The Jungle's Lethal Secrets
By Mario Osava*
An outbreak of yellow fever in Brazil serves as a reminder of the dangerous microorganisms hidden in the forests that can cause diseases human among humans as we increasingly come into contact with the wilds.
RIO DE JANEIRO - Forests are home to microorganisms that are potentially dangerous to human health, meaning ecological tourism, wild animal smuggling, and the advance of economic activities into unpopulated areas could be the source of lethal diseases.
Dener Giovanini, coordinator of the National Network to Fight Wild Animal Trafficking (RENCTAS), a Brazilian non-governmental organization, has sounded the alarm.
The Ebola virus, which was first documented in 1976 in the Democratic Republic of the Congo and in Sudan, is one well-known example of this dynamic. Ebola is a deadly hemorrhagic fever, the latest outbreak of which occurred in Uganda in August 2000 and was not contained until January of this year.
There are also equally mysterious but lesser known diseases, such as the Marburg virus, identified in 1967 among laboratory workers in the German city of that name and in Belgrade who had been exposed to blood and tissue of monkeys imported from Uganda, Giovanini told Tierramérica.
He mentioned Legionnaire's disease (Legionella pneumophila) as well, which is caused by bacteria that can survive under a broad spectrum of physio-chemical conditions. Its name comes from the fact that it was first identified at a convention of the American Legion in 1976, in the US city of Philadelphia.
In Brazil there are frequent reports of deaths from ''hemorrhagic fevers'' with unknown causes, and the necessary monitoring is not performed to establish preventive measures and avoid possible tragedy, lamented Giovanini.
Among the diseases originating in the jungles, yellow fever stands out, and is now threatening to return to the cities of Brazil, after being eradicated from urban areas 60 years ago.
A rash of yellow fever cases occurred 100 km from Belo Horizonte, a city in south-central Brazil, killing 18 of the 40 people infected from late January to early April, according to the Health Department of Minas Gerais state.
All had contracted the disease through mosquito bites. The insects had previously bitten monkeys carrying the virus, thus transmitting it to humans. The symptoms include fever, hemorrhage and yellow-toned skin color.
The presence of dengue, which is transmitted by the ‘Aedes aegypti’ mosquito, in several Brazilian cities, also underscores the threat of urban epidemics.
The victims of the outbreaks recorded in several municipalities west of Belo Horizonte were local residents and tourists. Some 60,000 people visited the region during the Carnival holidays in late February, most to make fishing excursions in the rivers - where the disease-carrying mosquitoes abound.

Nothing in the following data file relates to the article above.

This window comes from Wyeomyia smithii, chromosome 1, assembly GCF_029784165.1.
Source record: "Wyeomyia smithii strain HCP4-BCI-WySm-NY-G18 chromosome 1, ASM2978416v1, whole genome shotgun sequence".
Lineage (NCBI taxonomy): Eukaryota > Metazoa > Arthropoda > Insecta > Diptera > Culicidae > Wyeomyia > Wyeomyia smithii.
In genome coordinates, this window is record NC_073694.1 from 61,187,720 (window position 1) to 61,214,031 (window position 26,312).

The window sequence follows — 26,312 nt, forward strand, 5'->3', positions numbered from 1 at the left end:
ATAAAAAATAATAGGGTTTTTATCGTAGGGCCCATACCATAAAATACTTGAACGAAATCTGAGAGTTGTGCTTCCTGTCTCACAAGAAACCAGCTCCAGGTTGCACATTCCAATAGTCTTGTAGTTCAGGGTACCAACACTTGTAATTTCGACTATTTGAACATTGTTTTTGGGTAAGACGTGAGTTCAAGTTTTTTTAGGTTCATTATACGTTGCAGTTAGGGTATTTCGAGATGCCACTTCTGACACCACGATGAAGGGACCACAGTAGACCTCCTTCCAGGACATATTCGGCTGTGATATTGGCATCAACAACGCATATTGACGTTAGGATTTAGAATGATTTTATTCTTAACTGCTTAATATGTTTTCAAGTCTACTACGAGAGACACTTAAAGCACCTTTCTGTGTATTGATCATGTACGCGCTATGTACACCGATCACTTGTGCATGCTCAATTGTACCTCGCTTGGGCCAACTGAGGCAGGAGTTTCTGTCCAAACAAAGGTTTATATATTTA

At least two of the victims lived in the Belo Horizonte metropolitan area, home to around four million people. Health authorities launched a vaccination campaign there in February and are confident that they prevented the risk of new cases in the cities.
The yellow fever virus is endemic in the Amazon and is now going through a cycle of expansion toward the center of the country, stated Rogerio Valls, a specialist at the Evandro Chagas Hospital in Rio de Janeiro.
The disease was identified in the third victim and ''everyone then ran to get vaccinated,'' commented María do Rosario Bento, a nurse living in Leandro Ferreira, a small town in which there were four deaths from yellow fever.
Also found in Minas Gerais state is maculous fever, another rural plague. The transmission agent is the tick, and the disease causes hemorrhaging followed by death within a week, reported Mariana Gontijo de Brito, an expert at the state Health Department.
Five people died last year from maculous fever in a city surrounded by cattle ranches, said Gontijo de Brito, a veterinarian specializing in zoonosis, that is, animal diseases that can be transmitted to humans.
The Amazon jungles represent an enormous repository of microorganisms that are still unknown - and potentially lethal to human beings.
The Oswaldo Cruz Foundation, a Rio de Janeiro-based epidemiological research institute, has set up a ''virus hunting'' laboratory in the Amazon to identify the microorganisms and produce vaccines before diseases can spread, said Luciano Toledo, head of the scientific outpost.
An officer at a military compound near Manaos, capital of Amazonas state, died four years ago from an unidentified virus after eating monkey meat. The two soldiers who shared the meal with him became seriously ill, but survived.
Since then, the army has maintained a ban prohibiting troops from consuming monkey.
The indigenous peoples of the Amazon are naturally immune to yellow fever, and the urban populations in the region are mostly vaccinated, Toledo explained. Vaccination is essential for visitors, though there are cases in which foreign tourists have returned ill to their home countries and died because they were uninformed of the disease.
Viruses carried by eco-tourists or by animals smuggled abroad could later mutate into a more dangerous or untreatable disease, Giovanini pointed out. In that respect, he said, scientists have not ruled out the hypothesis that this was the trajectory of the human immuno-deficiency virus (HIV), the precursor to AIDS.
* Mario Osava is an IPS correspondent.